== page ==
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Interested in what plugins we have available? Check out our Plugin Library.

Where is this feature available?

Self-hosted plans
  • Open-source
  • Scale
  • Enterprise
Cloud plans
  • Free
  • Startup
  • Standard
  • Enterprise

Plugins are a way to extend PostHog's functionality by either pulling data into or sending data out of PostHog.

Our goal with plugins is to allow anyone to extend and customize PostHog in order to better fit their analytics and business needs.

Plugins serve three key purposes:

  • Enriching: Getting data into PostHog
  • Exporting: Getting data out of PostHog
  • Cleaning: Data parsing and filtering at the ingestion step

Plugins diagram

Note: We now have a dedicated Plugins section in our Docs with a lot more information about the functionality.


When an event is sent to PostHog, it is added to a task queue, after which it is picked up by a worker that processes and ingests the event, storing it into the database.

When plugins are enabled, an extra step is added to the pipeline. Instead of creating process_event tasks that ingest the event, process_event_with_plugins tasks are created first, processed by a Node.js server, and then added back into the pipeline as process_event tasks.

This makes it so that our Celery workers continue to handle process_event tasks without any knowledge that an extra step has been added to the pipeline, making it easy to turn plugins off and circumvent that step.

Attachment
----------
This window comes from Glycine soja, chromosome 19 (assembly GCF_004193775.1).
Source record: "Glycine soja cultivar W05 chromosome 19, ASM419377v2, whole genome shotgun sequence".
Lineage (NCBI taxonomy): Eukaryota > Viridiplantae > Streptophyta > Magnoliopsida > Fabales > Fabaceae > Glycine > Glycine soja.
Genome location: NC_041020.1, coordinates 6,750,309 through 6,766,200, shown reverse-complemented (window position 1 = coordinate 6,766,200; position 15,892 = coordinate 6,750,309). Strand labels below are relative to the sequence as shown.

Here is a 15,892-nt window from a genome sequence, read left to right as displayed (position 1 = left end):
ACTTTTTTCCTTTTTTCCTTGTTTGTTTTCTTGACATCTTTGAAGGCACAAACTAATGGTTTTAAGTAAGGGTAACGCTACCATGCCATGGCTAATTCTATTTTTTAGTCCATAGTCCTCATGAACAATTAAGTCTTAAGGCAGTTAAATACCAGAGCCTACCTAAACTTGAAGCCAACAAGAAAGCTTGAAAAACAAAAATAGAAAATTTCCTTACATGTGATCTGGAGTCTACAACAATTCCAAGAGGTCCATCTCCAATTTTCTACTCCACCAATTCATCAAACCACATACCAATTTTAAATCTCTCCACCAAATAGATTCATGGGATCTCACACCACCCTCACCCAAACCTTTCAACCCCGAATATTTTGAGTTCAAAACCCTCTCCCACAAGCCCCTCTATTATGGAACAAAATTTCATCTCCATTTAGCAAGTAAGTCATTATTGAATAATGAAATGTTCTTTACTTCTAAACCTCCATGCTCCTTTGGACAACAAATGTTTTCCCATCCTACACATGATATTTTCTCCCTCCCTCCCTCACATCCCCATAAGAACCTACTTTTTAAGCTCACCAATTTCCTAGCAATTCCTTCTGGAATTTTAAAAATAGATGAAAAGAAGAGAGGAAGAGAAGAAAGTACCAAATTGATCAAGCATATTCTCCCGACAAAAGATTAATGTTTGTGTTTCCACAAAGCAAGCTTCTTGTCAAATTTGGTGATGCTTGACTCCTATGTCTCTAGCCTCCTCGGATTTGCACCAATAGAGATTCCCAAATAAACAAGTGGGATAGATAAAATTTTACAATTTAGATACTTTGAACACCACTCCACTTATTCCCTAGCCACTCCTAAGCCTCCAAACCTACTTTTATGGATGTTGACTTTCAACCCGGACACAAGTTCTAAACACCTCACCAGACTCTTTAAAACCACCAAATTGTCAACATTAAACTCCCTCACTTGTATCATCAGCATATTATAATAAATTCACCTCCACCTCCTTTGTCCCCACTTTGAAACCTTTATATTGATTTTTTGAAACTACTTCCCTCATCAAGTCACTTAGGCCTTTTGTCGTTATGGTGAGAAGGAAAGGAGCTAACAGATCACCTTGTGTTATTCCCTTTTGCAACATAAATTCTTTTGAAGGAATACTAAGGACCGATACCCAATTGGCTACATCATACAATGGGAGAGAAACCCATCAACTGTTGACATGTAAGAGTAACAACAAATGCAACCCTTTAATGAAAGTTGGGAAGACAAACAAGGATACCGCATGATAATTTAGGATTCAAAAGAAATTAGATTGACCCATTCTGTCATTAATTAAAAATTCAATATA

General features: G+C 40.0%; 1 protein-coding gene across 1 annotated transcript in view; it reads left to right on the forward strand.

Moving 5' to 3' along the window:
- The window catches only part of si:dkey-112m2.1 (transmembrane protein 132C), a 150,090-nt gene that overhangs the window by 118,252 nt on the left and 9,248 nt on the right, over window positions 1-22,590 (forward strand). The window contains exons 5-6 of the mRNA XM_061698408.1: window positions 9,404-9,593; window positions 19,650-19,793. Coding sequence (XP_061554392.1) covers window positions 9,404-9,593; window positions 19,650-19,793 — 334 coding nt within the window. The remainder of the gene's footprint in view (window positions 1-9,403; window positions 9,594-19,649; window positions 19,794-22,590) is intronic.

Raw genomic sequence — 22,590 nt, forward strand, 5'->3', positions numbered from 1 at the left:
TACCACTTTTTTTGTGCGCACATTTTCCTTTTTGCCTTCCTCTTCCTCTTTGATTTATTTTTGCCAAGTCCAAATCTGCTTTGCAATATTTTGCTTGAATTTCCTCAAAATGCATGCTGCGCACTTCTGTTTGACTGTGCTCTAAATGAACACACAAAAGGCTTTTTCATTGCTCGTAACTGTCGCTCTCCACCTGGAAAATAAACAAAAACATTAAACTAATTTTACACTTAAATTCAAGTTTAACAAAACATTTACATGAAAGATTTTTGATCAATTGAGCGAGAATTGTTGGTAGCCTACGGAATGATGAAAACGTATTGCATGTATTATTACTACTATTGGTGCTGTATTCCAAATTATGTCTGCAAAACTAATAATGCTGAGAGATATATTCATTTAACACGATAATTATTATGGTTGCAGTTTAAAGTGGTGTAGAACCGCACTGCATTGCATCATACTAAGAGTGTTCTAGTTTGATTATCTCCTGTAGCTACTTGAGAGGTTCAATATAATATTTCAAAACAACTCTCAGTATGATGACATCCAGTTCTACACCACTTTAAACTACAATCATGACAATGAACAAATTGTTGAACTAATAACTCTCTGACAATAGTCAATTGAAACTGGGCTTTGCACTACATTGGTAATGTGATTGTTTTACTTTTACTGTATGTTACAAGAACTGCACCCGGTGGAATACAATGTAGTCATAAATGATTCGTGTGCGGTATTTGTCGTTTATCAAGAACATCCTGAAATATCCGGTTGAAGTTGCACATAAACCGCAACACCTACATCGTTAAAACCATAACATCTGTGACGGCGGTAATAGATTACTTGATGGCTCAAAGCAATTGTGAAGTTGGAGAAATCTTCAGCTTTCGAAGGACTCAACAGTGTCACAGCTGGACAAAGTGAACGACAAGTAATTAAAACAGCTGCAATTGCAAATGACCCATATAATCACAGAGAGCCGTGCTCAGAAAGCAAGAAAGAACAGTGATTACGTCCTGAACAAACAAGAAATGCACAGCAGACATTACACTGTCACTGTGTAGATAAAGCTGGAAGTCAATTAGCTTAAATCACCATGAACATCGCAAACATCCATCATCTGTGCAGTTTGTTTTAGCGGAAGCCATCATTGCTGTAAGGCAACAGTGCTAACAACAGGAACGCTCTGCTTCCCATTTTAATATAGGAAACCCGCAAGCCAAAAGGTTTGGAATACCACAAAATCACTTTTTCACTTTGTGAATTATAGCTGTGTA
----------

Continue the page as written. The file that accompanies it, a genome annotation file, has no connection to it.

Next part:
Essentially, before an event is added to the database, plugins have access to the event, being able to modify it, prevent ingestion, or send the data somewhere else.

Example plugin

Configuration aside, a simple plugin might look like this:

// Special function that processes event from the queue
async function processEvent(event) {
// Add an additional property to the event
if (['hello'] = 'world'
// Return the modified event
return event

This plugin has 3 key parts:

  • The processEvent function, which is a special function name used by PostHog to find the logic each plugin applies to the event.
  • Logic that uses the event, in this case to add a property hello with value world to it. This logic can add properties to the event that are either hard-coded, configuration-based, or dynamically-loaded, as well as use that event for something else, like triggering an API call or sending the data somewhere else.
  • A return statement, which will most often return a modified event, but could also not return anything (void), to prevent the event from being ingested.

Example use cases

Plugins can be used for a wide variety of use cases, such as:

Sending the event data to a data warehouse

If you have a data lake or data warehouse, you can use plugins to send PostHog event data there, while ensuring you still have that data in PostHog to perform your analytics processes.

Pulling data from a third-party API to enrich the event

Plugins can pull in information like exchange rates, GeoIP location data, online reviews, and anything else you can think of and add it to your PostHog events, enriching the data to improve your analytics processes.

Adding your own data from other sources to PostHog

In addition to pulling data from third-parties, you might also want to bring in data from your own sources, such other tools and platforms you use.

Labeling events